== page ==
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Review article
peer-reviewed

How Residing in a Long-Term Care Facility Affects Suicidal Risk in Patients With Dementia: A Systematic Review



Abstract

This study aims to review the current literature regarding the association between suicide risk in patients aged 65 years or over with dementia residing in long-term care facilities (LTCs). We also evaluate the most common methods of suicide and protective versus risk factors of nursing home (NH) life on suicide behavior in patients with dementia.

Following preferred reporting items for systematic reviews and Meta-Analyses (PRISMA) guidelines, we performed a systematic review of the relevant free full-text articles found in PubMed, Pub Psych, Cochrane library, and Science Direct up until April 4, 2022. Medical Subject Heading (MeSH) terms and keywords (nursing home, long-term care facility, suicide, self-injurious behavior, dementia), were used to search for full-text randomized clinical trials (RCTs), cross-sectional, case-control, cohort studies, systematic reviews, and studies published in the English language in the last 12 years, focused on human subjects 65 years and older were selected based on predefined eligibility criteria. The search yielded 57,909 articles, of which 12 studies met our inclusion criteria. The articles were subjected to quality appraisal by two reviewers. We used the Newcastle Ottawa scale (NOS) for quality assessment with a mean score of six for 12 observational studies used in this paper.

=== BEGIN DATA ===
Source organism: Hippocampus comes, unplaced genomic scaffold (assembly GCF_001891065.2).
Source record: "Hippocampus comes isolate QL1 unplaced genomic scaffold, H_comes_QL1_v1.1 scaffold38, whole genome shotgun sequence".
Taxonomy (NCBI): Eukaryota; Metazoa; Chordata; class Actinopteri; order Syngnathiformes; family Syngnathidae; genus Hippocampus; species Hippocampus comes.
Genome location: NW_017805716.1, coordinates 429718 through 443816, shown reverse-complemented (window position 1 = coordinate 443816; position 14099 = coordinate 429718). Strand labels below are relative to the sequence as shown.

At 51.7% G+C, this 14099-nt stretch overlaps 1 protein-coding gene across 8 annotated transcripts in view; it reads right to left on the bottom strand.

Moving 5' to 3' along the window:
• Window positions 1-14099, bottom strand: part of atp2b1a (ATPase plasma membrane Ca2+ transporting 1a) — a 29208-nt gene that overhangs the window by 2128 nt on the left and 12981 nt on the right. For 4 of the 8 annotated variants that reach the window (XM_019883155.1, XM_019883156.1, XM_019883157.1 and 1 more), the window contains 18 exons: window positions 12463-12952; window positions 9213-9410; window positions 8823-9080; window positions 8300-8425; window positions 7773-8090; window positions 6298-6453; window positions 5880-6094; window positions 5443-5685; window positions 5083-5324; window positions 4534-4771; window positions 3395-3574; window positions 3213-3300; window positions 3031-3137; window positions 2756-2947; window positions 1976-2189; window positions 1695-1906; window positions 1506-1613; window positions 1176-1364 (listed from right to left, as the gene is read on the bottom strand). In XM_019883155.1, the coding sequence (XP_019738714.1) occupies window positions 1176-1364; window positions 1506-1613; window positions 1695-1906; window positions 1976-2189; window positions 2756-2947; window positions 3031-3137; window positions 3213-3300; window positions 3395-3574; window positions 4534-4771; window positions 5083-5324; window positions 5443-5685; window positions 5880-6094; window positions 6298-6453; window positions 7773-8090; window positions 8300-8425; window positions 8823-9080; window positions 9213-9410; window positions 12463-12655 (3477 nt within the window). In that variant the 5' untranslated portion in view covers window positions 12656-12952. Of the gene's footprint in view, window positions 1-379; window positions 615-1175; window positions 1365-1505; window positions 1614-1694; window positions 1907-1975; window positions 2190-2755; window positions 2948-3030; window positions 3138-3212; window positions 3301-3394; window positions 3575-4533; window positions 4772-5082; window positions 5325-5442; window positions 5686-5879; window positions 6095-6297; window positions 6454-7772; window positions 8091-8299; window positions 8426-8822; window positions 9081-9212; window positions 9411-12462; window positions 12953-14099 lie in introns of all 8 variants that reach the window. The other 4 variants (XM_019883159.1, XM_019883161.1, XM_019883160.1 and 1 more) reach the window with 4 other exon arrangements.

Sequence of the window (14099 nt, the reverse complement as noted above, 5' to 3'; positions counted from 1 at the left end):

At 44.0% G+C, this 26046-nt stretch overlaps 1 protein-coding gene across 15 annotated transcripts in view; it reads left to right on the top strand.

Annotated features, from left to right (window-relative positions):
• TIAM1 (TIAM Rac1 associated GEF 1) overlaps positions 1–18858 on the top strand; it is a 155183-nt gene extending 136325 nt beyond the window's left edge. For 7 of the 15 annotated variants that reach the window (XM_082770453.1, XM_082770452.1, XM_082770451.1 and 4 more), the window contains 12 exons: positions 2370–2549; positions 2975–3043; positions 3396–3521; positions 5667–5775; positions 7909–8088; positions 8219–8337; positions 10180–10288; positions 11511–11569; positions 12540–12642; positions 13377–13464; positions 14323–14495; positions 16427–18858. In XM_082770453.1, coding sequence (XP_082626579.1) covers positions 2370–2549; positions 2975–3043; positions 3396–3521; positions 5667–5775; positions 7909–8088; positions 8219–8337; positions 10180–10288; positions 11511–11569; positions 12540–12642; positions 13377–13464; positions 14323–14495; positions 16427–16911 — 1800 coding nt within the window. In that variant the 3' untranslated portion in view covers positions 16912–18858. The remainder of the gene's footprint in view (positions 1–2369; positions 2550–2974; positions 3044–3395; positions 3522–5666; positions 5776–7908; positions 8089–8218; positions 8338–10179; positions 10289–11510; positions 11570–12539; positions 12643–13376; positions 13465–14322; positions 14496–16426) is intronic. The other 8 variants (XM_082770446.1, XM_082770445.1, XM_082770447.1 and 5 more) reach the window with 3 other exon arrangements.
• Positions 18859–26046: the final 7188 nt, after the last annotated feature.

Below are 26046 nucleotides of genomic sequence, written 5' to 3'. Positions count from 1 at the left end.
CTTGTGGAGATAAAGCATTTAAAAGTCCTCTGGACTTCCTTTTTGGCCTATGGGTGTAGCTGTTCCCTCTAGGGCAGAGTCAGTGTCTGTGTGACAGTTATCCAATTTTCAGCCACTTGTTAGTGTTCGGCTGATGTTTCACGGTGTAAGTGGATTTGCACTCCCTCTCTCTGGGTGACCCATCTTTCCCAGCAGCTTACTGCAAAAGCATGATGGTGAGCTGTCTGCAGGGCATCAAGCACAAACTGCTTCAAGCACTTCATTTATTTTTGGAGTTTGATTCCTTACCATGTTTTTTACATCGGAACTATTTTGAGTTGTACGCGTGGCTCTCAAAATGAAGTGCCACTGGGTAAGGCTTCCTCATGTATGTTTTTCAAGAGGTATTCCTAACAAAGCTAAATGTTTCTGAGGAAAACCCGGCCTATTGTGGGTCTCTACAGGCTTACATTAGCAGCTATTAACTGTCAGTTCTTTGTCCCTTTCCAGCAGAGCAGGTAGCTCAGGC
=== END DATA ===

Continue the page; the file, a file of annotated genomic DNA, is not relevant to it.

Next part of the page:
Of the included reports, six were cross-sectional, five were cohort, and one was case-control. Four articles carefully examine the relationship between dementia and suicide, and all confirm the hypothesis that staying in LTCs reduces the risk of suicide in patients with dementia. However, the rest of the articles generally determine a higher risk of suicide in demented patients and describe male gender, non-Hispanic white race, younger age, newly diagnosed with dementia within one-year, mild dementia, comorbidities, depression, previous history of suicidal behavior, low social support and unstable family relationship as the risk factors of suicide in this population. In comparison, extended stay in NHs and other kinds of LTCs, severe dementia with impaired insight, older age, comorbid schizophrenia, physical disability with limitation and more difficulty preparing and executing a suicide plan, positive and robust social relationships, access to professional caregivers and high frequency of visits from relatives marked as the protective factors.

Existing research on suicide risk in long-term care facility residents with dementia is limited. However, due to the increase in dementia rates that require people to reside in NHs and on the other hand, considering the multiple risk factors of suicide in the elderly living in such places, the need for a screening system for identifying people at suicide risk and performing preventive therapeutic and behavioral interventions is well felt.